However beautiful the Rocky Mountain setting, it is the people who bring Rocky Ridge to life. Fifteen adults from around the country attended this summer's adult piano seminar. In addition, there were 4 guitar students, 3 faculty members, 6 staff members, and several other persons including family members, presenters and guests. Once the piano pedagogy program began, additional persons arrived, so the Center was an active place. Faculty, staff and other participants were friendly, welcoming, unassuming, non-competitive, yet accomplished and well-trained musicians. We ate all meals together, had a "happy hour" prior to each evening meal, and had a joint session every evening, as well as two 2 1/2 - hour master classes, so there was ample time to get to know one another. There was lots of practice time too. One woman commented that she practiced seven hours one day, more than she had ever practiced in a single day.
In evening sessions we were introduced to a bit of the history of the Center and learned something of pianist Josef Lehvinne, and we engaged in a discussion of performance anxiety and ways to deal with it. One of the evening sessions was led by an incredible 76-year-old jazz pianist and improvisor, Doris Merritt, who dazzled us all with her improvisations. This classically trained musician explained the basis of improvisation--a solid foundation in music theory and absolute adherence to counting.
After one of the evening sessions, participants gathered around the lodge fireplace to socialize and toast s'mores. The last evening the student guitarists entertained us with a recital following a presentation by Susan Cable on the life and music of Clara Schumann. The seminar culminated with a staff recital on the last day, which was attended by many people from Estes Park.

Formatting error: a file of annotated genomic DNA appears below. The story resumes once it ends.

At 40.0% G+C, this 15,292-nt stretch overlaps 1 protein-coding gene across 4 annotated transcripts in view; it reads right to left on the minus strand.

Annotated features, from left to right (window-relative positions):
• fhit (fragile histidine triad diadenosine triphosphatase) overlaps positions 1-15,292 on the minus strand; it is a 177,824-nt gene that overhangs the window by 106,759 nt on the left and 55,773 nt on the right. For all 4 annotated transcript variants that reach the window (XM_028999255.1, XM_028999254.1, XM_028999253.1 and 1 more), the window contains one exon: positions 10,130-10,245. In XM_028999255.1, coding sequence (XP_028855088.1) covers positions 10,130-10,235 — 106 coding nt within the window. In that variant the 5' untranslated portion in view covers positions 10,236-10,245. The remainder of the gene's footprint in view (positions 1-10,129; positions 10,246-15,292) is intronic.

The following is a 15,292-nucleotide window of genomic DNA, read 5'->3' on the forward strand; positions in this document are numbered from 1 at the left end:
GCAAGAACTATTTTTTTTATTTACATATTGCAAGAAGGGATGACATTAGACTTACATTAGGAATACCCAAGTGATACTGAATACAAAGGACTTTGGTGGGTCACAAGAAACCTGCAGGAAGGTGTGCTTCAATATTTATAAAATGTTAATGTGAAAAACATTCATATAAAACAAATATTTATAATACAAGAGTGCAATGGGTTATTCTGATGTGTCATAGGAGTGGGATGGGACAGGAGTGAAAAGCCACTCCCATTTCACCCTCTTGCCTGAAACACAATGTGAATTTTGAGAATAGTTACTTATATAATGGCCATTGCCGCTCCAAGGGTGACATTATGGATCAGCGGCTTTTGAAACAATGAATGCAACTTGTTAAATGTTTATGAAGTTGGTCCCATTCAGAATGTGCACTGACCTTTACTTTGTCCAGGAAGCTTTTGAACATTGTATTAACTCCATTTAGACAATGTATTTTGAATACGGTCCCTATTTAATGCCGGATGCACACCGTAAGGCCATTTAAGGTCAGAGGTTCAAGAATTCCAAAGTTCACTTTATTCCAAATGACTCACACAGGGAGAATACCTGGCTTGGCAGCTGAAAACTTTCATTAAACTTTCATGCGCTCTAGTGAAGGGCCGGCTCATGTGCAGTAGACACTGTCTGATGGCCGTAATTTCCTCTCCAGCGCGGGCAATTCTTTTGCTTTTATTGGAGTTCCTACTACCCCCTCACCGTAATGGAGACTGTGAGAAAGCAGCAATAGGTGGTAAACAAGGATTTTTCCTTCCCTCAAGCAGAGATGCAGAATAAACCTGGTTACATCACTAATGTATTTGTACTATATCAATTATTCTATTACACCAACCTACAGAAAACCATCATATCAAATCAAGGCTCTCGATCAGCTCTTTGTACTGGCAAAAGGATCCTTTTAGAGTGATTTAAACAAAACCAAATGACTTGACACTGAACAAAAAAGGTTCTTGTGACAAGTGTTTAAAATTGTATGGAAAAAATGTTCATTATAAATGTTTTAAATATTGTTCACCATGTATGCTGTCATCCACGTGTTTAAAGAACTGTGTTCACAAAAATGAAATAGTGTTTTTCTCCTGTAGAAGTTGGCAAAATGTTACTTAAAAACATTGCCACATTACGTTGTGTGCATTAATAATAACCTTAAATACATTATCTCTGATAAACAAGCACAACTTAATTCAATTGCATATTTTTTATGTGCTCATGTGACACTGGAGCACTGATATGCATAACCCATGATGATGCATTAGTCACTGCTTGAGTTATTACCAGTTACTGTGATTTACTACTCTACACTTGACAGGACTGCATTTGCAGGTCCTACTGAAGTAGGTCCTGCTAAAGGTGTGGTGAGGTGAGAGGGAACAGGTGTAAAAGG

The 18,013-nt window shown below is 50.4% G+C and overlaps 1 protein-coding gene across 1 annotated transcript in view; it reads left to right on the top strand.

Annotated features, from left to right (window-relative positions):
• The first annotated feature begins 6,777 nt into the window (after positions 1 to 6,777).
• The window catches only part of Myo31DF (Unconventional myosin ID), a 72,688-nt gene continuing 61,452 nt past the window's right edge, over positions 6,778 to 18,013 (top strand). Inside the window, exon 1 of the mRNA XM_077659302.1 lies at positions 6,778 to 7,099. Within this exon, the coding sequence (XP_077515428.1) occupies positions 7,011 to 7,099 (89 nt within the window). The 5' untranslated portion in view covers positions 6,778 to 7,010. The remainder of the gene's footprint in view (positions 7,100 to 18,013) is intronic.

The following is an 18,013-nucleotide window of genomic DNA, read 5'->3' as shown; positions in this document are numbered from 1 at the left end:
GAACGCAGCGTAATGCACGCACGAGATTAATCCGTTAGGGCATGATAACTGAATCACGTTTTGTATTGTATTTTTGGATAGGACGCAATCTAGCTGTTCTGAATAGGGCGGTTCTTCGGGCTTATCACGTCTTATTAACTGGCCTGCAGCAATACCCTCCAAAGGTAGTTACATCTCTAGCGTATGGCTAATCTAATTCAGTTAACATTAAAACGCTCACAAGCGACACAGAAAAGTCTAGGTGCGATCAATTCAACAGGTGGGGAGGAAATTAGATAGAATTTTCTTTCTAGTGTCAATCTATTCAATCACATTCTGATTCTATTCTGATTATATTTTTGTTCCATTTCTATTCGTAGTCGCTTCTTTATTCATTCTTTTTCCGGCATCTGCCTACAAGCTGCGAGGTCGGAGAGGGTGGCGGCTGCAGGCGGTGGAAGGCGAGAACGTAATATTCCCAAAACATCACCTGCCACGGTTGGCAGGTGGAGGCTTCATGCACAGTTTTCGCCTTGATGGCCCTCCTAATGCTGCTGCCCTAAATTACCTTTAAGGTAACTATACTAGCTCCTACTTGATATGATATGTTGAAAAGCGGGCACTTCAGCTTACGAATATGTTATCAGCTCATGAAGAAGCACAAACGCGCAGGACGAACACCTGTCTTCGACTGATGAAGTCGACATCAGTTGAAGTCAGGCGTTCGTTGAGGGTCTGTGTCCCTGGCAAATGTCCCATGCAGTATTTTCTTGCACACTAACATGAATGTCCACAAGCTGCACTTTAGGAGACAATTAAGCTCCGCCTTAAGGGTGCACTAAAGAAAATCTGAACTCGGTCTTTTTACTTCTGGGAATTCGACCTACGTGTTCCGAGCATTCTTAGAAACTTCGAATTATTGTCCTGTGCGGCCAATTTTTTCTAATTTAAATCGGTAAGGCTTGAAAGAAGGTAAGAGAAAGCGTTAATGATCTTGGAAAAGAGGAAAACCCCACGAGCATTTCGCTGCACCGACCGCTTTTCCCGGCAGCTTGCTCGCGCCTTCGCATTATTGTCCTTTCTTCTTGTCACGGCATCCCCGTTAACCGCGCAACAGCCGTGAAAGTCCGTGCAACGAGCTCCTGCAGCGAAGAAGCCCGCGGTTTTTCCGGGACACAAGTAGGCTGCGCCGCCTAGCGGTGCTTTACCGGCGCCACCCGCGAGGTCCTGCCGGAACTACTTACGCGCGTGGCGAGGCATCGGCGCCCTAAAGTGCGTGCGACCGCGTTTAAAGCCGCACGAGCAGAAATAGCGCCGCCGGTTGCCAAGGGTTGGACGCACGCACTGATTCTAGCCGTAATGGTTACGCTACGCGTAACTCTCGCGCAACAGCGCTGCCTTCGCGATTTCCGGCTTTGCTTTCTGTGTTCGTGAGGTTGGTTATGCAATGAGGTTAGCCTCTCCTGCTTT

Is Rocky Ridge the place for you? Here's what you can expect:
- Gorgeous setting and mountain scenery; nearby hiking trails.
- Rustic lodging, likely bunk bed. Don't expect Holiday Inn luxury. Do expect to tote your own bedding, including pillow and blanket or sleeping bag. Your bathroom may be in an adjacent building. Cabins have electricity and space heaters.
- Cold night temperatures of around 40oF (Make sure your space heater works before that first cold night or you may find yourself seeking out those wool socks you brought for hiking!)
- Lots of private, uninterrupted practice time (up to six hours or more a day).
- For the most part, pianos that are simply adequate. Don't expect the quality or condition you have at home.
- Accomplished and professional faculty with plenty to offer.
- Friendly, welcoming faculty and staff and participants with non-competitive attitudes.
- Very good plentiful meals with imaginative variety and both vegetarian and non-vegetarian selections; snacks always available.
- Wonderful cold spring water filtered and treated on-site. Drink lots of it (four liters a day) to help avoid altitude sickness.
- Contagious sense of history, community, mission, and respect for nature.